Anticipatory flexibility: larval population density in moths determines male investment in antennae, wings and testes
© Minden Pictures / Alamy Stock Photo
The Gum Leaf Skeletoniser moth, or Uraba lugens, has a competitive edge when it comes to the dating game — it can trade in its testes for a better sense of smell to sniff out potential mates.
A team led
by scientists from the University of Melbourne collected Uraba lugens eggs and grew them in containers at varied densities
The males surrounded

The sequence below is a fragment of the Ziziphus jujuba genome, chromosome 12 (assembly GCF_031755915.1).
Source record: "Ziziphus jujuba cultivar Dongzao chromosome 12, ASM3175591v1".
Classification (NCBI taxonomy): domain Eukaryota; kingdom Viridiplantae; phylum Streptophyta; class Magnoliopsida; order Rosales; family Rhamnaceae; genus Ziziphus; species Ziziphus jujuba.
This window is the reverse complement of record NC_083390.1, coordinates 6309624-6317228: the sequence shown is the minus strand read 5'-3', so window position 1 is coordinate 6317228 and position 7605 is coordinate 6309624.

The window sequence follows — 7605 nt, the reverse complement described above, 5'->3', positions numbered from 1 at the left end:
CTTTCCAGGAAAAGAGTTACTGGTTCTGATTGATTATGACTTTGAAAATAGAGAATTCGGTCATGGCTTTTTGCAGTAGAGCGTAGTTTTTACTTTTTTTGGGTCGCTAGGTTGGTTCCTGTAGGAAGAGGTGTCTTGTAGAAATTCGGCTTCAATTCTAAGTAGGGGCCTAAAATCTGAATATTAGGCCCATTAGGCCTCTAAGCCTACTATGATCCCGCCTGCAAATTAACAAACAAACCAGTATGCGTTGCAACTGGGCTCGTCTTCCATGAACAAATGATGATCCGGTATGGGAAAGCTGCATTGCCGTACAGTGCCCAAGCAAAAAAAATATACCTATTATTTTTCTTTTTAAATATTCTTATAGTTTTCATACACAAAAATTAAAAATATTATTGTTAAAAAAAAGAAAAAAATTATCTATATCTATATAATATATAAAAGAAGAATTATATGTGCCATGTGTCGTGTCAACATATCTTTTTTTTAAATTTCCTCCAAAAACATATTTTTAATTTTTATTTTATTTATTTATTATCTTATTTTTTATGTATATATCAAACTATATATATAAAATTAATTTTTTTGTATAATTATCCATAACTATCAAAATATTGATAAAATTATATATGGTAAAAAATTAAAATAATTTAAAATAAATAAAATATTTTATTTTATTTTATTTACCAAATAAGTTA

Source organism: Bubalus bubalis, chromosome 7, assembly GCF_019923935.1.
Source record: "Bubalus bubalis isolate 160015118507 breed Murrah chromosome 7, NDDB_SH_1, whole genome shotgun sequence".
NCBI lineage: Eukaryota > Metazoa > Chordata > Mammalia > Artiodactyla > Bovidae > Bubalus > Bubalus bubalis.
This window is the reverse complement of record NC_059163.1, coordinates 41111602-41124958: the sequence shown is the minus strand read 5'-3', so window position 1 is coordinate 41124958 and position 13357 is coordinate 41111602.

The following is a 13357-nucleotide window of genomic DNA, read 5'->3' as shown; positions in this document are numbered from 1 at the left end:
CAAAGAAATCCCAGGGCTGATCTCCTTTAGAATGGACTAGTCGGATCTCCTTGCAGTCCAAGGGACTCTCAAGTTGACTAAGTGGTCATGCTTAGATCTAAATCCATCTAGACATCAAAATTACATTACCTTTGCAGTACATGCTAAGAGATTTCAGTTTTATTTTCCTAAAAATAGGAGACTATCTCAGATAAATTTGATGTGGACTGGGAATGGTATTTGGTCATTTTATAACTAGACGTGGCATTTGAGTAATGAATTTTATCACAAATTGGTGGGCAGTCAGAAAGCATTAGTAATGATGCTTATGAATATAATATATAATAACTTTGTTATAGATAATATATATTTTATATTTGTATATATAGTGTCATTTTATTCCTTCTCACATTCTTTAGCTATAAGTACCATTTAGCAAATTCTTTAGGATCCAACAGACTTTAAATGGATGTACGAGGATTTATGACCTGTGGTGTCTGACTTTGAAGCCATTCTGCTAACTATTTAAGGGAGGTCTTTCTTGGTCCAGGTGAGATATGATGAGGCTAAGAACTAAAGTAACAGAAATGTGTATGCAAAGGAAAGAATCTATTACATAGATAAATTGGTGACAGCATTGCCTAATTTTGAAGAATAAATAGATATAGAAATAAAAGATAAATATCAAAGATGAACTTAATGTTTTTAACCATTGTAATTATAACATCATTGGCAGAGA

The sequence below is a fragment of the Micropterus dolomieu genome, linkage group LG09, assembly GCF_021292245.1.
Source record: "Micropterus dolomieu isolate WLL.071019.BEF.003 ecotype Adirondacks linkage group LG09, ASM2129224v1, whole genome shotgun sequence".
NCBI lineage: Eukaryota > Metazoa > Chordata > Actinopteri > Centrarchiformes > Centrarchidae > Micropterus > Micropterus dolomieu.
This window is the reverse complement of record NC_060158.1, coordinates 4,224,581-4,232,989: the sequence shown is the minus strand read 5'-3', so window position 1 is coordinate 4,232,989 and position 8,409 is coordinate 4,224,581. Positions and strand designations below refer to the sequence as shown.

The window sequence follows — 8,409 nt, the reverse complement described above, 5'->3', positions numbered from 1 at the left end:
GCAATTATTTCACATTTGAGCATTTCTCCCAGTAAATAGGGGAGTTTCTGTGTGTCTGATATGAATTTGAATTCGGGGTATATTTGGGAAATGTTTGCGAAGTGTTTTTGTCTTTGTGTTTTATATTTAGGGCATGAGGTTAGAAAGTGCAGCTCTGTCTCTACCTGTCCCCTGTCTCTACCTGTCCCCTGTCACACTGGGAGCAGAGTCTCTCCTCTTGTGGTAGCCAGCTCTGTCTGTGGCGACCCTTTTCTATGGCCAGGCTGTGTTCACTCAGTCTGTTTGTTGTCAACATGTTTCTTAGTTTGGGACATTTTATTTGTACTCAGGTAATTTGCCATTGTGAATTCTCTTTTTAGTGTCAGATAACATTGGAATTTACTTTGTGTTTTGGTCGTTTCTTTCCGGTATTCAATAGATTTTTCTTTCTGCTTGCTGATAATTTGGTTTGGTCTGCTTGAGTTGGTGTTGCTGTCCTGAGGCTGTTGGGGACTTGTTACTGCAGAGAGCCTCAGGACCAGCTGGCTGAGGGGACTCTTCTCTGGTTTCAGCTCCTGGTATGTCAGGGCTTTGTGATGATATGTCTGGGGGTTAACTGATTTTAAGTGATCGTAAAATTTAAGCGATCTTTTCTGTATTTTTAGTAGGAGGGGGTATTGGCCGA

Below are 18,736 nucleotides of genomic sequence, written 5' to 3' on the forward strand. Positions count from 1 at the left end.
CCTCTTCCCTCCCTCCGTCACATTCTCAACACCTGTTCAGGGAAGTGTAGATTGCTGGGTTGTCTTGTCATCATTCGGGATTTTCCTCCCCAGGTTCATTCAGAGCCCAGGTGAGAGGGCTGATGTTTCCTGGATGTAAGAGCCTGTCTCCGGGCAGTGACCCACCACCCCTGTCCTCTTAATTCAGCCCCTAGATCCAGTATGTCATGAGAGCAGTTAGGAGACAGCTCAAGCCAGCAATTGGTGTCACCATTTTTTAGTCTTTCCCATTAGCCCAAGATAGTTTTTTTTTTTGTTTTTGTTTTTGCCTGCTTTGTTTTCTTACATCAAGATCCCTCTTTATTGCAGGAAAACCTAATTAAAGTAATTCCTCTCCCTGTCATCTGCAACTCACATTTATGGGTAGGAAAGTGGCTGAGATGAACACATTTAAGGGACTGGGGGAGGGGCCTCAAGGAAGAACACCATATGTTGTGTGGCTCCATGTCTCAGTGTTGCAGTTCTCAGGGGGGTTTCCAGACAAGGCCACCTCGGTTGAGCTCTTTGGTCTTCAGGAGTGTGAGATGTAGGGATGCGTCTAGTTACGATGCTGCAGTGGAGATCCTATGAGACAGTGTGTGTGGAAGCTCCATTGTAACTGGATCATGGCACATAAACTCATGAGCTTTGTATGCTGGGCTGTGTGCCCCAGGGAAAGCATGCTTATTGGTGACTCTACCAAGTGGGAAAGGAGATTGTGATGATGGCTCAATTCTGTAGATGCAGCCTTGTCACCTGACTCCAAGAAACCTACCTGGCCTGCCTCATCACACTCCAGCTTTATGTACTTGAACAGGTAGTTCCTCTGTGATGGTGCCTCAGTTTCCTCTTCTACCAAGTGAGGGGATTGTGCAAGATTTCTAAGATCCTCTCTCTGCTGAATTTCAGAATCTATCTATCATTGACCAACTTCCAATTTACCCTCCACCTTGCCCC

by a greater number of other larvae grew larger testes, the researchers discovered,
and those reared at a lower density had larger antennae as adults.
make sense – larger testes allow moths to fertilize more females when sperm competition
from other males is high. And when females are harder to find, males have to
better detect the pheromones of a potential mate, which they sense using their
The scientists propose that Uraba lugens sense the population around them when they are larvae,
allowing them to invest energy in the optimal traits for reproduction as they
- Proceedings of the Royal Society B 284, (2017). doi: 10.1098/rspb.2017.2087
|The University of Melbourne (UniMelb), Australia||0.67|
|Deakin University, Australia||0.33|